Brightsurf Science News & Current Events

February 18, 2013
Shedding new light on infant brain development
A new Columbia Engineering study finds that the infant brain does not control its blood flow the same way as the adult brain, that the control of brain blood flow develops with age.

Ugandan officials sign new Alliance with UK
A Ugandan-UK Healthcare Alliance, which will help improve health care for people living in the East African country, has been launchedafter being developed by a University of Manchester health professional.

HOMAGE -- Overcoming heart failure, an European challenge
The HOMAGE (Heart OMics in AGEing) project, coordinated by the French National Institute of Health and Medical Research, has been awarded a grant by the European Commission for a 6 year period.

Baby wash does not damage baby's skin barrier function, study finds
New research has found washing newborn babies in a specific baby wash is just as safe as using water alone in terms of maintaining healthy skin.

Could a computer on the police beat prevent violence?
As cities work to reduce violence in tight budget times, new research shows how they might be able to target their efforts and police attention on areas prone to violence -- with the help of high-powered computers and loads of data on crime, alcohol availability and drug markets.

Raw meat diet may not be enough for cats (or tigers)
Should your cat eat steak? Researchers from the University of Illinois and Omaha's Henry Doorly Zoo and Aquarium report that raw meat diets can lack important nutrients.

Researchers coat spinal polymer implants with bioactive film to improve bonding with bone
Researchers from North Carolina State University have for the first time successfully coated polymer implants with a bioactive film.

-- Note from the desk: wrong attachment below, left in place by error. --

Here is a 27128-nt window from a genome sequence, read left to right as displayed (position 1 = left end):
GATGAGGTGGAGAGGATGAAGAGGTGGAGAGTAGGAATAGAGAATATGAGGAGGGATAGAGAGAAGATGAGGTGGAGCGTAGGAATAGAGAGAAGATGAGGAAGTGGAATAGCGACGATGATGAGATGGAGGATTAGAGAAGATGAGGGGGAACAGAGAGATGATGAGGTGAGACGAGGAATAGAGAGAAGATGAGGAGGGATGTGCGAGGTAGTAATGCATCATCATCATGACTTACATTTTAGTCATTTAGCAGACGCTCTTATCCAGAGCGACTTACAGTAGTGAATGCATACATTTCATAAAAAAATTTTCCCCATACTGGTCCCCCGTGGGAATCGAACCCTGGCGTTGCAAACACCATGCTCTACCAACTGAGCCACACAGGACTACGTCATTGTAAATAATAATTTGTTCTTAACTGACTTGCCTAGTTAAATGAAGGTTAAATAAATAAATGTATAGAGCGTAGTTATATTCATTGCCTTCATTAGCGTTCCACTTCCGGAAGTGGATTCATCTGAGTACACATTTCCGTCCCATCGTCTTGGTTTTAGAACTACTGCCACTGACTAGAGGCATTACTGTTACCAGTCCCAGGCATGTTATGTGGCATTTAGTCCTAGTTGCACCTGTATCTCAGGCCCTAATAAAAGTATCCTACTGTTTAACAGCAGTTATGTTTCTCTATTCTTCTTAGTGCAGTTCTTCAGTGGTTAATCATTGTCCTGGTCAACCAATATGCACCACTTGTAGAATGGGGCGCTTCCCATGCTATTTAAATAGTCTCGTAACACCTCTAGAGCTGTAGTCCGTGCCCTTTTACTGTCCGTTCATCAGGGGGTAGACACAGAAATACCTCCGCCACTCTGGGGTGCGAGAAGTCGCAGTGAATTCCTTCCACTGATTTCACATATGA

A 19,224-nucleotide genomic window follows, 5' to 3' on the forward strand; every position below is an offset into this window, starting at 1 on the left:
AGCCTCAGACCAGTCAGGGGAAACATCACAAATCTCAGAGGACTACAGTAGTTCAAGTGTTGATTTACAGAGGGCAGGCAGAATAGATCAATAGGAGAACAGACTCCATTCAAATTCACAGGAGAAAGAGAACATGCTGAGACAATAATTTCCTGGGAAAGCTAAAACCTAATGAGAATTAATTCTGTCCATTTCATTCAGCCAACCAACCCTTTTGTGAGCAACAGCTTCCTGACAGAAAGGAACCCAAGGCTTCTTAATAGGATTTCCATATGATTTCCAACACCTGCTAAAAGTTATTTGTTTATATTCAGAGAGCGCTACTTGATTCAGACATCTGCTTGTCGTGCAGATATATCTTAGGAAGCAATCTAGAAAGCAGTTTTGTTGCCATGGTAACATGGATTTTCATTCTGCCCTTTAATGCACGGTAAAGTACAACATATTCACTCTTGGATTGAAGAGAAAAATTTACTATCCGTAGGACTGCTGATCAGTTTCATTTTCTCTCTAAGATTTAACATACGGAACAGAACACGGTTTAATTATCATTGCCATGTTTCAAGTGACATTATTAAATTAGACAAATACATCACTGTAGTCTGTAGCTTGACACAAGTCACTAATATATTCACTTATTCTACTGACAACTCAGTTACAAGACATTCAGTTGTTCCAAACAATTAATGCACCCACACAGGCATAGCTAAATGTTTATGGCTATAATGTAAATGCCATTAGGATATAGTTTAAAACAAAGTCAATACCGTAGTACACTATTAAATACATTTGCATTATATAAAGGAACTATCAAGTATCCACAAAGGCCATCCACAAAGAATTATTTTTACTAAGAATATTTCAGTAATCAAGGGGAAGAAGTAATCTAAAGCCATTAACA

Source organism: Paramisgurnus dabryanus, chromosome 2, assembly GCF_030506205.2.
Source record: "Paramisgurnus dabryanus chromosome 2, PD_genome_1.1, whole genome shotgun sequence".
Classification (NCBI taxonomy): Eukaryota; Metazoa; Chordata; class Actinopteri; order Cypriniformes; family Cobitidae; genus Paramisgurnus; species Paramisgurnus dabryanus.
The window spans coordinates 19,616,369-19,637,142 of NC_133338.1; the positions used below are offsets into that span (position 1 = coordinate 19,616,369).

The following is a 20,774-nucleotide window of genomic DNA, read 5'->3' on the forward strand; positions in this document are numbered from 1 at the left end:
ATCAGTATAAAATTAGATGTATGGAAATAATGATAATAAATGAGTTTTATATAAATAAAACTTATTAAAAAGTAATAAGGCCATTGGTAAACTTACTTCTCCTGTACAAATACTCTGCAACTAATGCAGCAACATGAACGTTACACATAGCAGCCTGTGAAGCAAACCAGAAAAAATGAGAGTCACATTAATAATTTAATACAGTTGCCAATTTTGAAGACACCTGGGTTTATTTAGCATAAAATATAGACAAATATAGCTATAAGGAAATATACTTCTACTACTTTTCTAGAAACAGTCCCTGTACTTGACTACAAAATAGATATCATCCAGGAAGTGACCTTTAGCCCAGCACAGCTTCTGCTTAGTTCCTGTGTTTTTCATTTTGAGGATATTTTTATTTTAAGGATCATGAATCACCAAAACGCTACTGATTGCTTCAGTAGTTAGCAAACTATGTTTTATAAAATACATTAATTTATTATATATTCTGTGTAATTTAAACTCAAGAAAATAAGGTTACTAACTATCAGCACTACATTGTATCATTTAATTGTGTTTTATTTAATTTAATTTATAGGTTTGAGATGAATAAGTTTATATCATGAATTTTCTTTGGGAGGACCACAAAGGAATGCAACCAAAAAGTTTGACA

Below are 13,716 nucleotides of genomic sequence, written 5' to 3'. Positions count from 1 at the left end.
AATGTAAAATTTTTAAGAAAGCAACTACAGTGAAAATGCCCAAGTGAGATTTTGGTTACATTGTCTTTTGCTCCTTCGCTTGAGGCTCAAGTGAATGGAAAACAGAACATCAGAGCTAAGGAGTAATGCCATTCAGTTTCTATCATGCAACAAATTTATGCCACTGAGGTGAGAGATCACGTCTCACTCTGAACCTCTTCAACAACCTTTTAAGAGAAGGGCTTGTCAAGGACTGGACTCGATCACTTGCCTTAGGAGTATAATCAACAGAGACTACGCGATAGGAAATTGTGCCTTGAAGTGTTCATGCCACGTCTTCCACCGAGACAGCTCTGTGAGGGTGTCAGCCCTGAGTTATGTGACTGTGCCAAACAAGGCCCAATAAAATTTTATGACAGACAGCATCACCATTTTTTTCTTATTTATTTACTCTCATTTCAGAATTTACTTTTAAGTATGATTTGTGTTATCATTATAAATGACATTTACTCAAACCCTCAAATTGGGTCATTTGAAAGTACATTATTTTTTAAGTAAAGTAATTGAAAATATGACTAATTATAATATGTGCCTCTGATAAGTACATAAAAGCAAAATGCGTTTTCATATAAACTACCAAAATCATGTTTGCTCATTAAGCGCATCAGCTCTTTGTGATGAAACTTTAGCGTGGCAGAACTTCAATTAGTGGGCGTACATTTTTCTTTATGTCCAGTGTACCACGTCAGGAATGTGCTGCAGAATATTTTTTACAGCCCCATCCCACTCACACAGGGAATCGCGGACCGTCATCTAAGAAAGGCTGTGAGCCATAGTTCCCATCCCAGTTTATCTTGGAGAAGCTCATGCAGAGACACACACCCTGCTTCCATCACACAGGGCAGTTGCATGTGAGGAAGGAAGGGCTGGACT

New study on Hepatitis C drug treatment in vivo and in vitro
An interdisciplinary effort by mathematical modelers, clinicians and virologists has revealed that daclatasvir has two main modes of action against HCV and also yields a more accurate new estimate of the HCV half-life.

Blood is thicker than water -- and blood plasma is, too
A German-American research team has succeeded in demonstrating that blood plasma has a much greater effect on how blood flows than was previously thought.

Loyalty is trump
A skilful negotiator can save a lot of money when shopping in his favorite store.

National screening benchmarks for finding polyps during a colonoscopy might be too low
Current national guidelines provide benchmarks regarding the number of polyps physicians should detect, on average, during a colonoscopy.

New discoveries linking gut bacteria with cholesterol metabolism give hope for the future
Researchers at the Sahlgrenska Academy, University of Gothenburg, Sweden, show that cholesterol metabolism is regulated by bacteria in the small intestine.

It's off to work we go
In a paper recently published in The Journal of Transportation and Land Use, Zachary Patterson, an assistant professor in Concordia University's Department of Geography, Planning, and Environment, discovered that decisions about where to live and how to get from home to work happen simultaneously.

CWRU study examines family struggles with anger and forgiveness when relative is dying
Watching a loved one die tests some family members' relationships with God or the higher being of one's faith.

Eye movements reveal reading impairments in schizophrenia
A study of eye movements in schizophrenia patients provides new evidence of impaired reading fluency in individuals with the mental illness.

Variations within influenza strain may explain varying patient response
Researchers at the University of Louisville have found variations within H1N1 patients who were hospitalized during the 2009-10 pandemic and identified those that most impacted patients.

Hunt for distant planets intensifies